Gaining access to stigmatized populations using qualitative sampling requires the application of carefully planned strategies to avoid inadvertent slights to research participants. While there is a growing body of literature on qualitative sampling strategies, there is less discussion on how to manage the sensitivities of stigmatized research participants, such as African American females with incarcerated mates. This paper provides insight into how successful recruitment strategies, aligned with best practices described as checkpoints, enabled this researcher to gain access to a sample of 20 African American women who experienced grief and loss, and social withdrawal as a result of their mate’s incarceration. Women in the study revealed their need to mask their emotions and hide their circumstances, mainly because of the social stigma associated with incarceration. Successful strategies were used to recruit the sample, including: implementing a transparent process, offering flexible interview logistics, acknowledging and managing microaggressions; refraining from claiming insider status, and maintaining access to the sample through ethical mindfulness.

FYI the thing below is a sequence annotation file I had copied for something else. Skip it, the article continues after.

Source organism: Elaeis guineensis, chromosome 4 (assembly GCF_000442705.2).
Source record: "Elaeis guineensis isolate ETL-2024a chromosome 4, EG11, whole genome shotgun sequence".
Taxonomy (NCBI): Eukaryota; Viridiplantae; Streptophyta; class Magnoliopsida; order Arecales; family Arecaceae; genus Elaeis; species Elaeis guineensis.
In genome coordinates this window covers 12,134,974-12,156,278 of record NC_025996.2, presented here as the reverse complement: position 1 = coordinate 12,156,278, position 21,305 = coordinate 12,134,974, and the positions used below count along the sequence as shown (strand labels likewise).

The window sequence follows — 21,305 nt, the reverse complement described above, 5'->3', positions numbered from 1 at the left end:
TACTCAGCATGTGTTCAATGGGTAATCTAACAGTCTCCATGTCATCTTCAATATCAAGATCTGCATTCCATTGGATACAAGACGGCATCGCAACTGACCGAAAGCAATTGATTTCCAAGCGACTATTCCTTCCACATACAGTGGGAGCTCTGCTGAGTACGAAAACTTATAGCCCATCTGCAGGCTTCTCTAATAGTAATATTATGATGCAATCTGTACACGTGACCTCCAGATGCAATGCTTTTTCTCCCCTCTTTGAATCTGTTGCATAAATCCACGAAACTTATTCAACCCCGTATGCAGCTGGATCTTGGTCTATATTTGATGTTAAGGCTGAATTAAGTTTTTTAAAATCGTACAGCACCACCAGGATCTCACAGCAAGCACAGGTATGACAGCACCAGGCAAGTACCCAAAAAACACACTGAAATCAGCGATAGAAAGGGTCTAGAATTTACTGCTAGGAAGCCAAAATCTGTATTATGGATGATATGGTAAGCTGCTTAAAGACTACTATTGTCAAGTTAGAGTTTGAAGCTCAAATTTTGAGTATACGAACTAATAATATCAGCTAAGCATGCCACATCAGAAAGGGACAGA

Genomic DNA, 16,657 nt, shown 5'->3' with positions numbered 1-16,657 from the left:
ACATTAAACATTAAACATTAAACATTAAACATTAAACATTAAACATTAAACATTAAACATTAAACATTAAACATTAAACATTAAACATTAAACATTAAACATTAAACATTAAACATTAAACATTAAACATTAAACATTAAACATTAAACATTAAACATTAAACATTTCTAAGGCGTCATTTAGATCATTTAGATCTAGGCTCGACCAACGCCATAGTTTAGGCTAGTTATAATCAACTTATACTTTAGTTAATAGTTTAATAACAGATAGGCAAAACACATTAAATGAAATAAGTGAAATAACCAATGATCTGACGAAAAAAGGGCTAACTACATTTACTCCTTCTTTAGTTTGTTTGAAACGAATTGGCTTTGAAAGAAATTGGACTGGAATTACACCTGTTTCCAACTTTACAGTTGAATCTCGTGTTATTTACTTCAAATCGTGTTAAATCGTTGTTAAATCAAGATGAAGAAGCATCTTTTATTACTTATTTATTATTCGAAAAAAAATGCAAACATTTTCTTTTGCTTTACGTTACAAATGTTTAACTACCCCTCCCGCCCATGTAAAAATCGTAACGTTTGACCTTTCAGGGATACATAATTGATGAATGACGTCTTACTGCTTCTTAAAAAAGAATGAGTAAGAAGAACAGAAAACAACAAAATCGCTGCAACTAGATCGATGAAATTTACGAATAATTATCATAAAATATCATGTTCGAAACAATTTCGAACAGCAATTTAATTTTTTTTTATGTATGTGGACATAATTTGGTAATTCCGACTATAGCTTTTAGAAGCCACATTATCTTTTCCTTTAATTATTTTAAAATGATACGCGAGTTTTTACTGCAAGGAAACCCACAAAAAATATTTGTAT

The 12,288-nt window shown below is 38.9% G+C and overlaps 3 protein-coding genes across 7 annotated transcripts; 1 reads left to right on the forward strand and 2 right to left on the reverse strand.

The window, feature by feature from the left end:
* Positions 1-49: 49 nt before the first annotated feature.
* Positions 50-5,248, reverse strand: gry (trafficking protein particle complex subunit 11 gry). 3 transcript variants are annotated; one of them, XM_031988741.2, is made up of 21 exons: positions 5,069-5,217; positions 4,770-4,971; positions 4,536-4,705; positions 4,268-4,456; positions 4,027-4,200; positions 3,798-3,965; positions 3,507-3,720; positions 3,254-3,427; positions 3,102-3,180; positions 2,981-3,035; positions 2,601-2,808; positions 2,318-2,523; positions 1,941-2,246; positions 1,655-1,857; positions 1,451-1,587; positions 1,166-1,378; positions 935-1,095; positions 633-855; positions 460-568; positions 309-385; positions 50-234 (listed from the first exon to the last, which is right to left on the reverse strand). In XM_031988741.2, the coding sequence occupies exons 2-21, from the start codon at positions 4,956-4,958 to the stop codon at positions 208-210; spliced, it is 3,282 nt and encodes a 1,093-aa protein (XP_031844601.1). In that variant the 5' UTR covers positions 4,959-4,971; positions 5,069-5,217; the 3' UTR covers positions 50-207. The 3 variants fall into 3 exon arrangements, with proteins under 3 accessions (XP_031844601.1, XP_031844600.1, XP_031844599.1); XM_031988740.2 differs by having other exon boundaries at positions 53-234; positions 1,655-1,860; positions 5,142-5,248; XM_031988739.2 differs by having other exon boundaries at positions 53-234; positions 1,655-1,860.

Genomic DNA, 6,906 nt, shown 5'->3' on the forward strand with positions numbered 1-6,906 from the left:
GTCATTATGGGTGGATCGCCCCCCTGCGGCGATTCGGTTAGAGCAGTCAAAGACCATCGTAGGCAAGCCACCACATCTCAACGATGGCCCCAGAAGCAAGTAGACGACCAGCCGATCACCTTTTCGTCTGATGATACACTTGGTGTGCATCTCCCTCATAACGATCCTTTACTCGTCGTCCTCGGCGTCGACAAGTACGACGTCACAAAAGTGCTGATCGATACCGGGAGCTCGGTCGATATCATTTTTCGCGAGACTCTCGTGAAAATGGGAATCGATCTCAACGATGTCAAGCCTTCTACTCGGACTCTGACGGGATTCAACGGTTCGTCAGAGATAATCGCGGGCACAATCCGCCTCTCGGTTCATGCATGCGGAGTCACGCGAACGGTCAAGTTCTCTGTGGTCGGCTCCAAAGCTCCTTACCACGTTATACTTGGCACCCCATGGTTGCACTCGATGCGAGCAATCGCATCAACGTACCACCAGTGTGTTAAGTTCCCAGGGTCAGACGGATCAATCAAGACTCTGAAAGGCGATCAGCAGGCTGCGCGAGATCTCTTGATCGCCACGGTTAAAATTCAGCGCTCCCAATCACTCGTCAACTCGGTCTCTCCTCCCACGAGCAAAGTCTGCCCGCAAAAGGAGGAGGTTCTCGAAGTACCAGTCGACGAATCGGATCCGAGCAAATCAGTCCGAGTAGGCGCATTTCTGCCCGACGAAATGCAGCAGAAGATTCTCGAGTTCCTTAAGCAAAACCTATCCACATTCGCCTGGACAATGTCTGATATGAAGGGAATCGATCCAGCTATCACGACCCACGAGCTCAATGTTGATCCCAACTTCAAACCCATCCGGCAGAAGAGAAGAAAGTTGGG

African American Women, Incarceration, Inmate Wives, Recruitment Strategies, Qualitative Sampling
Creative Commons License
This work is licensed under a Creative Commons Attribution-Noncommercial-Share Alike 4.0 License.
Recommended APA Citation
Hart-Johnson, A. M. (2017). Gaining Access to Socially Stigmatized Samples. The Qualitative Report, 22(6), 1550-1564. Retrieved from http://nsuworks.nova.edu/tqr/vol22/iss6/5